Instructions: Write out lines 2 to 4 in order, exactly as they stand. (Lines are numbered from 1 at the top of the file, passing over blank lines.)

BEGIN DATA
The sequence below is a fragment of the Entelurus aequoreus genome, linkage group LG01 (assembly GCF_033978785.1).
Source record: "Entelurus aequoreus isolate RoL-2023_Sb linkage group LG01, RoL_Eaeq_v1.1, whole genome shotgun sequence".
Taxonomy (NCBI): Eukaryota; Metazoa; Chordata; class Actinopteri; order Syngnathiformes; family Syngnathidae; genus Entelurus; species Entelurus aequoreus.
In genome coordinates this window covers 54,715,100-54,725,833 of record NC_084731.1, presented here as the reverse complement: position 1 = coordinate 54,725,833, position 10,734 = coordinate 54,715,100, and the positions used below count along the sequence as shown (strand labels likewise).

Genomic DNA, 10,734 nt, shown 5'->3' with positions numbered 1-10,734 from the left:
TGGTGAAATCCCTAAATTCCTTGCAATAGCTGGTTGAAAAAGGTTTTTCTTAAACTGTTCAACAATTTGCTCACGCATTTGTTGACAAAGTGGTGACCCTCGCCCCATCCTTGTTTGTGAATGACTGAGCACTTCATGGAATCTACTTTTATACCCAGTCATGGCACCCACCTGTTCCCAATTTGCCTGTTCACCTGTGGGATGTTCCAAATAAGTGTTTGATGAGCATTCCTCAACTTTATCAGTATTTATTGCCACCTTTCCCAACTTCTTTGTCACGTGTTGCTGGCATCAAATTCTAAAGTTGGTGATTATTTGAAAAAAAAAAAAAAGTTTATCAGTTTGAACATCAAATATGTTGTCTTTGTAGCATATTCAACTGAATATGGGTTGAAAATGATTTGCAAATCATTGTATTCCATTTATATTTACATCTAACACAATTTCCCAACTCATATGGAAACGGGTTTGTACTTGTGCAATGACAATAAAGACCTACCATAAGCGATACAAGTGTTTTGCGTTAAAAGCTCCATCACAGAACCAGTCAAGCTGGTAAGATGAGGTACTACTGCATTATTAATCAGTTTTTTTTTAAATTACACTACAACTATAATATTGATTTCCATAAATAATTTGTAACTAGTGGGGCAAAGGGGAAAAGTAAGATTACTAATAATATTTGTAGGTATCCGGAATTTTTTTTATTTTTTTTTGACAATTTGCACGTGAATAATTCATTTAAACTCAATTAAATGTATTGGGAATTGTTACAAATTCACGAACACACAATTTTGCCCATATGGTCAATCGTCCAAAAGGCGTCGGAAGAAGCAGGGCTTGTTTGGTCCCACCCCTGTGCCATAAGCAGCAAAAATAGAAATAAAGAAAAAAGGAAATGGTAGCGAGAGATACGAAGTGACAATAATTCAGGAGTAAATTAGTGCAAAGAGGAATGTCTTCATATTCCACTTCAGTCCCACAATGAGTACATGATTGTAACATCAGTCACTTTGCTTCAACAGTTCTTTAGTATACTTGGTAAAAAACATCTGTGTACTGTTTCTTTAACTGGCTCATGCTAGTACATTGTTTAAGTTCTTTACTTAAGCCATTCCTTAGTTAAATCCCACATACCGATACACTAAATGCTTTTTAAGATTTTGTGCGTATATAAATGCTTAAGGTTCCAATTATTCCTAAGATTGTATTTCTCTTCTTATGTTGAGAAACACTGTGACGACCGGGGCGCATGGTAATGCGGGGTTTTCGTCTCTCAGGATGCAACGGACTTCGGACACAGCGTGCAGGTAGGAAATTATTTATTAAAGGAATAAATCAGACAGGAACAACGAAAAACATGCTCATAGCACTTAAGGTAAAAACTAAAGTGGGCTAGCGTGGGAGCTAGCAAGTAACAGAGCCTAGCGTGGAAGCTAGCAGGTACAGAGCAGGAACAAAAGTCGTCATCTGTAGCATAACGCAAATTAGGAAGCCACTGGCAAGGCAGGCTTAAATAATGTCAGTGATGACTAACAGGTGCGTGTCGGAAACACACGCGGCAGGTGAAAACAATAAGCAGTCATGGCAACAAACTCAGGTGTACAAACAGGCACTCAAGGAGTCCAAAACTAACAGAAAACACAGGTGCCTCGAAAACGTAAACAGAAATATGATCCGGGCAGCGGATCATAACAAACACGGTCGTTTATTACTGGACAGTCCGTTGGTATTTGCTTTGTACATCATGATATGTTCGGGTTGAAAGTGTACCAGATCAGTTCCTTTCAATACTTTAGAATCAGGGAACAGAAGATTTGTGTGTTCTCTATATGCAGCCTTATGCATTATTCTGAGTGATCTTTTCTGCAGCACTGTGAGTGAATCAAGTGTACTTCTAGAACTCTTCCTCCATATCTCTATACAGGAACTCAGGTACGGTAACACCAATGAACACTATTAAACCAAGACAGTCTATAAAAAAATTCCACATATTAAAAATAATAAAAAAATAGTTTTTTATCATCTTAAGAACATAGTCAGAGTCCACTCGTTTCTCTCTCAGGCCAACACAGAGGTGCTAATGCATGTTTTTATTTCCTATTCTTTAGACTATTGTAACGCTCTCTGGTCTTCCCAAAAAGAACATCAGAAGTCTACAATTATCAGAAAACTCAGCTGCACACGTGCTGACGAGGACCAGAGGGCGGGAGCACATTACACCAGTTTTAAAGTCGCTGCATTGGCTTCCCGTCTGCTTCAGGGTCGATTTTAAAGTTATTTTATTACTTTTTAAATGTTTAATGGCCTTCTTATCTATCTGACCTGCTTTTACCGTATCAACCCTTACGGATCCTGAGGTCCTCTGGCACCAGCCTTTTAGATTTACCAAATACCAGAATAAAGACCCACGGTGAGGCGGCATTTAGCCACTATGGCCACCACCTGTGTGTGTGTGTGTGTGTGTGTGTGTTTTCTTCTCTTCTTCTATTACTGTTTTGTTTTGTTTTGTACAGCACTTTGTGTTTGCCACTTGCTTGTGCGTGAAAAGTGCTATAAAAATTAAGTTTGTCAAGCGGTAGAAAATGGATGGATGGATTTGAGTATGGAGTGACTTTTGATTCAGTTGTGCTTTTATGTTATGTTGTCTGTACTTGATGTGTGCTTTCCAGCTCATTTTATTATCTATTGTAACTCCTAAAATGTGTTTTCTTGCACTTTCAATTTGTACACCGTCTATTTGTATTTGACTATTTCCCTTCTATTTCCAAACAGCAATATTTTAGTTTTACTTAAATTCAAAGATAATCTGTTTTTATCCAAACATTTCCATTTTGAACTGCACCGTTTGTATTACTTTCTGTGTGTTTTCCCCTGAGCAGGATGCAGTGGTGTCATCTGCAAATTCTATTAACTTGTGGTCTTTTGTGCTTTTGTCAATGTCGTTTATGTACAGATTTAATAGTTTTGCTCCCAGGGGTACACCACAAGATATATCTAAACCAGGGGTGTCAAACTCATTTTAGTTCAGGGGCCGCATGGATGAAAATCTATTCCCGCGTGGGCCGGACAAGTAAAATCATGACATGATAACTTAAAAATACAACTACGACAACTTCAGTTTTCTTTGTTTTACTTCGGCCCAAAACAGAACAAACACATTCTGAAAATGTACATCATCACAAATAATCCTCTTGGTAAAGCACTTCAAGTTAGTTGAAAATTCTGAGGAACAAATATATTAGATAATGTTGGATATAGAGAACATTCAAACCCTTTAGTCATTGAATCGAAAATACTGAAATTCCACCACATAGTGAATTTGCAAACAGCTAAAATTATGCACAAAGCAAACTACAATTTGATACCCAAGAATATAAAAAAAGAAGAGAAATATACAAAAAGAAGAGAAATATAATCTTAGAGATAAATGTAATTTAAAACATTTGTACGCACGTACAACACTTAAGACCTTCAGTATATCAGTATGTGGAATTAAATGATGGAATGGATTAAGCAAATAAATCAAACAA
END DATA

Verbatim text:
Source record: "Entelurus aequoreus isolate RoL-2023_Sb linkage group LG01, RoL_Eaeq_v1.1, whole genome shotgun sequence".
Taxonomy (NCBI): Eukaryota; Metazoa; Chordata; class Actinopteri; order Syngnathiformes; family Syngnathidae; genus Entelurus; species Entelurus aequoreus.
In genome coordinates this window covers 54,715,100-54,725,833 of record NC_084731.1, presented here as the reverse complement: position 1 = coordinate 54,725,833, position 10,734 = coordinate 54,715,100, and the positions used below count along the sequence as shown (strand labels likewise).